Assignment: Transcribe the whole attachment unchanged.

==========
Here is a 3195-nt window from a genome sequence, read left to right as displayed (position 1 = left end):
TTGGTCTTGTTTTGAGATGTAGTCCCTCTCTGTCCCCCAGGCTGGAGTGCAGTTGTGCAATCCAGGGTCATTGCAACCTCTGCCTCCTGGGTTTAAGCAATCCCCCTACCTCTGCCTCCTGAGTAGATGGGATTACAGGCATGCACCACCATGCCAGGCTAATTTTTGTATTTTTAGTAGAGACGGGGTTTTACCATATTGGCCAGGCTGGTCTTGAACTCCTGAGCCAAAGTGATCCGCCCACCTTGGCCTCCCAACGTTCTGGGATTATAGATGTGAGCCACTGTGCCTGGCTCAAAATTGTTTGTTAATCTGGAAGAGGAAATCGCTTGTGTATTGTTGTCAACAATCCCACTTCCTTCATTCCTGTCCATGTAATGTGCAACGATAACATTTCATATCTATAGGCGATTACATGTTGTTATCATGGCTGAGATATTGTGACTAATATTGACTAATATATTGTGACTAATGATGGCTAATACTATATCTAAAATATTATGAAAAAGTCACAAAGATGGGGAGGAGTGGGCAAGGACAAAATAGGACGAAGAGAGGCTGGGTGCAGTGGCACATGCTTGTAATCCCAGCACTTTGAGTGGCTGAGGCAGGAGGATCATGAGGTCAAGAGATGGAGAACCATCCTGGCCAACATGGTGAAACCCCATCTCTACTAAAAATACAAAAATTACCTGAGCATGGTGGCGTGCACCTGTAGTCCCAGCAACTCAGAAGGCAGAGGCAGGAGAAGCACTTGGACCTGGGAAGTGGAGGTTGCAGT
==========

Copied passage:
Here is a 3195-nt window from a genome sequence, read left to right as displayed (position 1 = left end):
TTGGTCTTGTTTTGAGATGTAGTCCCTCTCTGTCCCCCAGGCTGGAGTGCAGTTGTGCAATCCAGGGTCATTGCAACCTCTGCCTCCTGGGTTTAAGCAATCCCCCTACCTCTGCCTCCTGAGTAGATGGGATTACAGGCATGCACCACCATGCCAGGCTAATTTTTGTATTTTTAGTAGAGACGGGGTTTTACCATATTGGCCAGGCTGGTCTTGAACTCCTGAGCCAAAGTGATCCGCCCACCTTGGCCTCCCAACGTTCTGGGATTATAGATGTGAGCCACTGTGCCTGGCTCAAAATTGTTTGTTAATCTGGAAGAGGAAATCGCTTGTGTATTGTTGTCAACAATCCCACTTCCTTCATTCCTGTCCATGTAATGTGCAACGATAACATTTCATATCTATAGGCGATTACATGTTGTTATCATGGCTGAGATATTGTGACTAATATTGACTAATATATTGTGACTAATGATGGCTAATACTATATCTAAAATATTATGAAAAAGTCACAAAGATGGGGAGGAGTGGGCAAGGACAAAATAGGACGAAGAGAGGCTGGGTGCAGTGGCACATGCTTGTAATCCCAGCACTTTGAGTGGCTGAGGCAGGAGGATCATGAGGTCAAGAGATGGAGAACCATCCTGGCCAACATGGTGAAACCCCATCTCTACTAAAAATACAAAAATTACCTGAGCATGGTGGCGTGCACCTGTAGTCCCAGCAACTCAGAAGGCAGAGGCAGGAGAAGCACTTGGACCTGGGAAGTGGAGGTTGCAGT